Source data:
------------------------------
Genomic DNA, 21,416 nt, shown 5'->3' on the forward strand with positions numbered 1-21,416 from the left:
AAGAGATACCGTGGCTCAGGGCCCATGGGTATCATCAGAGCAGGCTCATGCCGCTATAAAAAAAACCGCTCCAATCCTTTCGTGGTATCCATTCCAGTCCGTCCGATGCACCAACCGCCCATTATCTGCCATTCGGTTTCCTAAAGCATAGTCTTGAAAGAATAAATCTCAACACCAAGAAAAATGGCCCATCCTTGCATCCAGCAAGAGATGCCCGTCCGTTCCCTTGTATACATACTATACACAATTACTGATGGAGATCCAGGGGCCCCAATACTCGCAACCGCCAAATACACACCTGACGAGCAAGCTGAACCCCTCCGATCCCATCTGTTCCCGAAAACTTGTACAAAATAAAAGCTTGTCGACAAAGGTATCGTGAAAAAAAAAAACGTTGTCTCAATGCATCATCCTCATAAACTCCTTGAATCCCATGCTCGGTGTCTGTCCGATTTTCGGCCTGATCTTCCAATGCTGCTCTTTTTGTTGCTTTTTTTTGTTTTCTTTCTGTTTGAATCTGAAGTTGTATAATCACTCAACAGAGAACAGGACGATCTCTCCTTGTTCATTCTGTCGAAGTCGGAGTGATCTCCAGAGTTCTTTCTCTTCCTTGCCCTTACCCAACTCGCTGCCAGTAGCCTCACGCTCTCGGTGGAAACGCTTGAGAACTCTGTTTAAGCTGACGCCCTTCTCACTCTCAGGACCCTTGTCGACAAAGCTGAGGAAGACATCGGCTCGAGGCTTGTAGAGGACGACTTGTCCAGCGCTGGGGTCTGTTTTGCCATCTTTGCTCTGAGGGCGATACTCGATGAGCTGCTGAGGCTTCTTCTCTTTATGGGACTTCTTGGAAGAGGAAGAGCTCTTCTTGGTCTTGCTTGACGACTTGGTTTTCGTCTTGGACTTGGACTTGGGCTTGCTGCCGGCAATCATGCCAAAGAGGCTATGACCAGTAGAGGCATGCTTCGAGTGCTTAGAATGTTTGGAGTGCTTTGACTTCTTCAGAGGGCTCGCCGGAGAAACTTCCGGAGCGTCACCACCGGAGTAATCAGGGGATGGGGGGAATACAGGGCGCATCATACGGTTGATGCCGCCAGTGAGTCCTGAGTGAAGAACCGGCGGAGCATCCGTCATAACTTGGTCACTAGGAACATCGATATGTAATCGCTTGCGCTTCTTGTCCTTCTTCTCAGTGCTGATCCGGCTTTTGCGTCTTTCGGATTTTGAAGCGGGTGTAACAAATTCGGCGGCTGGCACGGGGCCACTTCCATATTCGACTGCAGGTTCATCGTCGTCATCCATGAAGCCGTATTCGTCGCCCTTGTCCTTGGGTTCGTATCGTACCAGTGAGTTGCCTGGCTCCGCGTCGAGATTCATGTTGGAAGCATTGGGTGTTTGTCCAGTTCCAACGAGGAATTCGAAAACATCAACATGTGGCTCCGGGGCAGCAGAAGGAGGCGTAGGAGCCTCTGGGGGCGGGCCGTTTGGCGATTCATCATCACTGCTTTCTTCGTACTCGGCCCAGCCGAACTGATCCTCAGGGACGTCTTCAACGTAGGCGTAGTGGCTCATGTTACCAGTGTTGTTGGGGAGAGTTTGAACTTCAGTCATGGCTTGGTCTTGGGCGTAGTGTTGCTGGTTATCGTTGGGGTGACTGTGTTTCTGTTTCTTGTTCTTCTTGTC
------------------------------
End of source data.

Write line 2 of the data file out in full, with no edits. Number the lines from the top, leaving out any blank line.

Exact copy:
AAGAGATACCGTGGCTCAGGGCCCATGGGTATCATCAGAGCAGGCTCATGCCGCTATAAAAAAAACCGCTCCAATCCTTTCGTGGTATCCATTCCAGTCCGTCCGATGCACCAACCGCCCATTATCTGCCATTCGGTTTCCTAAAGCATAGTCTTGAAAGAATAAATCTCAACACCAAGAAAAATGGCCCATCCTTGCATCCAGCAAGAGATGCCCGTCCGTTCCCTTGTATACATACTATACACAATTACTGATGGAGATCCAGGGGCCCCAATACTCGCAACCGCCAAATACACACCTGACGAGCAAGCTGAACCCCTCCGATCCCATCTGTTCCCGAAAACTTGTACAAAATAAAAGCTTGTCGACAAAGGTATCGTGAAAAAAAAAAACGTTGTCTCAATGCATCATCCTCATAAACTCCTTGAATCCCATGCTCGGTGTCTGTCCGATTTTCGGCCTGATCTTCCAATGCTGCTCTTTTTGTTGCTTTTTTTTGTTTTCTTTCTGTTTGAATCTGAAGTTGTATAATCACTCAACAGAGAACAGGACGATCTCTCCTTGTTCATTCTGTCGAAGTCGGAGTGATCTCCAGAGTTCTTTCTCTTCCTTGCCCTTACCCAACTCGCTGCCAGTAGCCTCACGCTCTCGGTGGAAACGCTTGAGAACTCTGTTTAAGCTGACGCCCTTCTCACTCTCAGGACCCTTGTCGACAAAGCTGAGGAAGACATCGGCTCGAGGCTTGTAGAGGACGACTTGTCCAGCGCTGGGGTCTGTTTTGCCATCTTTGCTCTGAGGGCGATACTCGATGAGCTGCTGAGGCTTCTTCTCTTTATGGGACTTCTTGGAAGAGGAAGAGCTCTTCTTGGTCTTGCTTGACGACTTGGTTTTCGTCTTGGACTTGGACTTGGGCTTGCTGCCGGCAATCATGCCAAAGAGGCTATGACCAGTAGAGGCATGCTTCGAGTGCTTAGAATGTTTGGAGTGCTTTGACTTCTTCAGAGGGCTCGCCGGAGAAACTTCCGGAGCGTCACCACCGGAGTAATCAGGGGATGGGGGGAATACAGGGCGCATCATACGGTTGATGCCGCCAGTGAGTCCTGAGTGAAGAACCGGCGGAGCATCCGTCATAACTTGGTCACTAGGAACATCGATATGTAATCGCTTGCGCTTCTTGTCCTTCTTCTCAGTGCTGATCCGGCTTTTGCGTCTTTCGGATTTTGAAGCGGGTGTAACAAATTCGGCGGCTGGCACGGGGCCACTTCCATATTCGACTGCAGGTTCATCGTCGTCATCCATGAAGCCGTATTCGTCGCCCTTGTCCTTGGGTTCGTATCGTACCAGTGAGTTGCCTGGCTCCGCGTCGAGATTCATGTTGGAAGCATTGGGTGTTTGTCCAGTTCCAACGAGGAATTCGAAAACATCAACATGTGGCTCCGGGGCAGCAGAAGGAGGCGTAGGAGCCTCTGGGGGCGGGCCGTTTGGCGATTCATCATCACTGCTTTCTTCGTACTCGGCCCAGCCGAACTGATCCTCAGGGACGTCTTCAACGTAGGCGTAGTGGCTCATGTTACCAGTGTTGTTGGGGAGAGTTTGAACTTCAGTCATGGCTTGGTCTTGGGCGTAGTGTTGCTGGTTATCGTTGGGGTGACTGTGTTTCTGTTTCTTGTTCTTCTTGTC